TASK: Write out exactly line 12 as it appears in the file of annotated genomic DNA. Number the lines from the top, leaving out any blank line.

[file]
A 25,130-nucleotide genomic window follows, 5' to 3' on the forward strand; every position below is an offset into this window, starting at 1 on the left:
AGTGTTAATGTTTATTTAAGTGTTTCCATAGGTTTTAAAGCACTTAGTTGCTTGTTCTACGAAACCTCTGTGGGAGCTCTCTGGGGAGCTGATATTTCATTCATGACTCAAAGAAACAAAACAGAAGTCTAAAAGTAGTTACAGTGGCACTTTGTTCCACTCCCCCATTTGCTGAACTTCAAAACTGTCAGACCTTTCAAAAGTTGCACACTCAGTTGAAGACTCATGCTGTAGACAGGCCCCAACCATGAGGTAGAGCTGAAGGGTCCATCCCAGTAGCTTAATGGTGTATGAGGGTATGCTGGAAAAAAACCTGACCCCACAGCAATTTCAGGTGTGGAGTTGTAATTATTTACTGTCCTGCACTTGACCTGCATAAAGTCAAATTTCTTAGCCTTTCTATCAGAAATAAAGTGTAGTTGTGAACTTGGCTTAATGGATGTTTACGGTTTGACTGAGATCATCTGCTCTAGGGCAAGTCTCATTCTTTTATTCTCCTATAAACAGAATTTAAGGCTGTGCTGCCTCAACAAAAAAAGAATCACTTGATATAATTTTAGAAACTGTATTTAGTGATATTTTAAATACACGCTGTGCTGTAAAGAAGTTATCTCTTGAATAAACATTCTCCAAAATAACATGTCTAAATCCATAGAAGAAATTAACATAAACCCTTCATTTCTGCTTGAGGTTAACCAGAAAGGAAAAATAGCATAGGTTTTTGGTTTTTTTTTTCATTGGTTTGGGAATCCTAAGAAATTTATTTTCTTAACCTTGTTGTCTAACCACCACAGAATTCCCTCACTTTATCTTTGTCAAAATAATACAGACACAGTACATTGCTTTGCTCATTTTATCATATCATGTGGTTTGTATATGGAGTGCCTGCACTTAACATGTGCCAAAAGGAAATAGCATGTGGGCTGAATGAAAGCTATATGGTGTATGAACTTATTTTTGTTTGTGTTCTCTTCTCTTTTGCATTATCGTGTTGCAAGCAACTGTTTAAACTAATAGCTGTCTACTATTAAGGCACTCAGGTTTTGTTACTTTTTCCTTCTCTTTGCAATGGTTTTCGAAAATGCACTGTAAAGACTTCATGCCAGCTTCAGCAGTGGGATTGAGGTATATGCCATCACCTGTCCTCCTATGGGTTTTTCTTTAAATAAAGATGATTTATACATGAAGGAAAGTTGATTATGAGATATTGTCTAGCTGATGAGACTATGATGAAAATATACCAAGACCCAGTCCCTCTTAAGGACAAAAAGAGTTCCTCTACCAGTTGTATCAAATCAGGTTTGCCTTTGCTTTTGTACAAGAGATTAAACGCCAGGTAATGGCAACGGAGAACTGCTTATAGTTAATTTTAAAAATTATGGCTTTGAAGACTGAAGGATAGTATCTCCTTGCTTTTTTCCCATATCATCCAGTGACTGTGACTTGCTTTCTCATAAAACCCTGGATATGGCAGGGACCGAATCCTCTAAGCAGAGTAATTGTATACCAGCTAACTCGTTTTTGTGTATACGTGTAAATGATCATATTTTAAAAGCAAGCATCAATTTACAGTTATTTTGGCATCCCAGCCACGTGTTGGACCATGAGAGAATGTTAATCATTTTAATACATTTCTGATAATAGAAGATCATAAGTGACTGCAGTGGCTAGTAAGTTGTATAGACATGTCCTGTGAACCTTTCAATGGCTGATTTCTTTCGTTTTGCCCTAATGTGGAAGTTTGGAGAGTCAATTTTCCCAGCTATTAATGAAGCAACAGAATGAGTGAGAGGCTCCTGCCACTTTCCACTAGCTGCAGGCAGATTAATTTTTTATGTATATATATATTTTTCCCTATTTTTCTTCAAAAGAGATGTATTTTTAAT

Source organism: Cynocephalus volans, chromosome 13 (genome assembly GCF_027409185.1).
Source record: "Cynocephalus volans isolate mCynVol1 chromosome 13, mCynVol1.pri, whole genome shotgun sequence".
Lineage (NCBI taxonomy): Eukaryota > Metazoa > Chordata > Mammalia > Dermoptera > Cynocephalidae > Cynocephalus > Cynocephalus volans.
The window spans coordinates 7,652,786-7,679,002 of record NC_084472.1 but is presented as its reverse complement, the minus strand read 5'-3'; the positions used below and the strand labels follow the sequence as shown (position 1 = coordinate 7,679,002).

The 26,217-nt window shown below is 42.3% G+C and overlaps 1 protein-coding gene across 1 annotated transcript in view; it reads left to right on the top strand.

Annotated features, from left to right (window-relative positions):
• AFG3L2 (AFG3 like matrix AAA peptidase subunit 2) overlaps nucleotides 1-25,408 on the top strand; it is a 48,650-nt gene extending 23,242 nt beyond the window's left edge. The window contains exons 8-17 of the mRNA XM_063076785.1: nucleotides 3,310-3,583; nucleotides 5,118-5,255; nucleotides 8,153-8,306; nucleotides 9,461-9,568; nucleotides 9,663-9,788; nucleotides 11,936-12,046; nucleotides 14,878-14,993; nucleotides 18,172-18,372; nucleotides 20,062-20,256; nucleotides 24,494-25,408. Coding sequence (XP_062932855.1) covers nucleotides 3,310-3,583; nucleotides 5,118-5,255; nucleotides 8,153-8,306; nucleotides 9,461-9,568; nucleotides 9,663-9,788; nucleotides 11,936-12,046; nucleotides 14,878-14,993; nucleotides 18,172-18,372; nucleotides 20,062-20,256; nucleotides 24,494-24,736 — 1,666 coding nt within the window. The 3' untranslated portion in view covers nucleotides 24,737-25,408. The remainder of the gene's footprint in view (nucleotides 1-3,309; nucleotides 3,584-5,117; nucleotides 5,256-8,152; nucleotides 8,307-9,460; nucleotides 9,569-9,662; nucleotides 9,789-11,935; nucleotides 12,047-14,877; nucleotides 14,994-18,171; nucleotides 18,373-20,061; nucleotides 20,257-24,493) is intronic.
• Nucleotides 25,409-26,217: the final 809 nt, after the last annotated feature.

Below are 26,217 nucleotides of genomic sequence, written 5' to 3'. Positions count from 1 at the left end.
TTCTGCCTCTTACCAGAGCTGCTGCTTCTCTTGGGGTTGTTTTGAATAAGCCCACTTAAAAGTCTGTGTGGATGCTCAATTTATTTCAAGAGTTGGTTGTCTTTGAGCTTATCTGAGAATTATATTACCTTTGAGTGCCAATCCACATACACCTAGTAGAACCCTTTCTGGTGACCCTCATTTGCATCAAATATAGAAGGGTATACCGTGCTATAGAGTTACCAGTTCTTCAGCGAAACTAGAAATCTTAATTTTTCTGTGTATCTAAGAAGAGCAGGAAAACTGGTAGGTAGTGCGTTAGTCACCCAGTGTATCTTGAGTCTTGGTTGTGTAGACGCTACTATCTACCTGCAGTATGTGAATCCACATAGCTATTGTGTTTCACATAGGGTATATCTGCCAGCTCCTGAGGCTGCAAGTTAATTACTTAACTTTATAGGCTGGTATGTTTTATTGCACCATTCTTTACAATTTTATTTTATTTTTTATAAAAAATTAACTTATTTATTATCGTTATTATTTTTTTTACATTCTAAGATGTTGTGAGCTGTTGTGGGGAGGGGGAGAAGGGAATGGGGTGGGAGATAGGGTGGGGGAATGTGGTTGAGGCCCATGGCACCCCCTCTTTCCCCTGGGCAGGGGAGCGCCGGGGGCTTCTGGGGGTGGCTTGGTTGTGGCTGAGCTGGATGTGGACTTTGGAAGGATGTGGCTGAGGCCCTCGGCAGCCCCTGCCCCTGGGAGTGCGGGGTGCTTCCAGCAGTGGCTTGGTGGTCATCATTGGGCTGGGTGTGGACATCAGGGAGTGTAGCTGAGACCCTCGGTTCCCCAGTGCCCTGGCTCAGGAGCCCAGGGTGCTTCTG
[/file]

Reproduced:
TTCTGCCTCTTACCAGAGCTGCTGCTTCTCTTGGGGTTGTTTTGAATAAGCCCACTTAAAAGTCTGTGTGGATGCTCAATTTATTTCAAGAGTTGGTTGTCTTTGAGCTTATCTGAGAATTATATTACCTTTGAGTGCCAATCCACATACACCTAGTAGAACCCTTTCTGGTGACCCTCATTTGCATCAAATATAGAAGGGTATACCGTGCTATAGAGTTACCAGTTCTTCAGCGAAACTAGAAATCTTAATTTTTCTGTGTATCTAAGAAGAGCAGGAAAACTGGTAGGTAGTGCGTTAGTCACCCAGTGTATCTTGAGTCTTGGTTGTGTAGACGCTACTATCTACCTGCAGTATGTGAATCCACATAGCTATTGTGTTTCACATAGGGTATATCTGCCAGCTCCTGAGGCTGCAAGTTAATTACTTAACTTTATAGGCTGGTATGTTTTATTGCACCATTCTTTACAATTTTATTTTATTTTTTATAAAAAATTAACTTATTTATTATCGTTATTATTTTTTTTACATTCTAAGATGTTGTGAGCTGTTGTGGGGAGGGGGAGAAGGGAATGGGGTGGGAGATAGGGTGGGGGAATGTGGTTGAGGCCCATGGCACCCCCTCTTTCCCCTGGGCAGGGGAGCGCCGGGGGCTTCTGGGGGTGGCTTGGTTGTGGCTGAGCTGGATGTGGACTTTGGAAGGATGTGGCTGAGGCCCTCGGCAGCCCCTGCCCCTGGGAGTGCGGGGTGCTTCCAGCAGTGGCTTGGTGGTCATCATTGGGCTGGGTGTGGACATCAGGGAGTGTAGCTGAGACCCTCGGTTCCCCAGTGCCCTGGCTCAGGAGCCCAGGGTGCTTCTG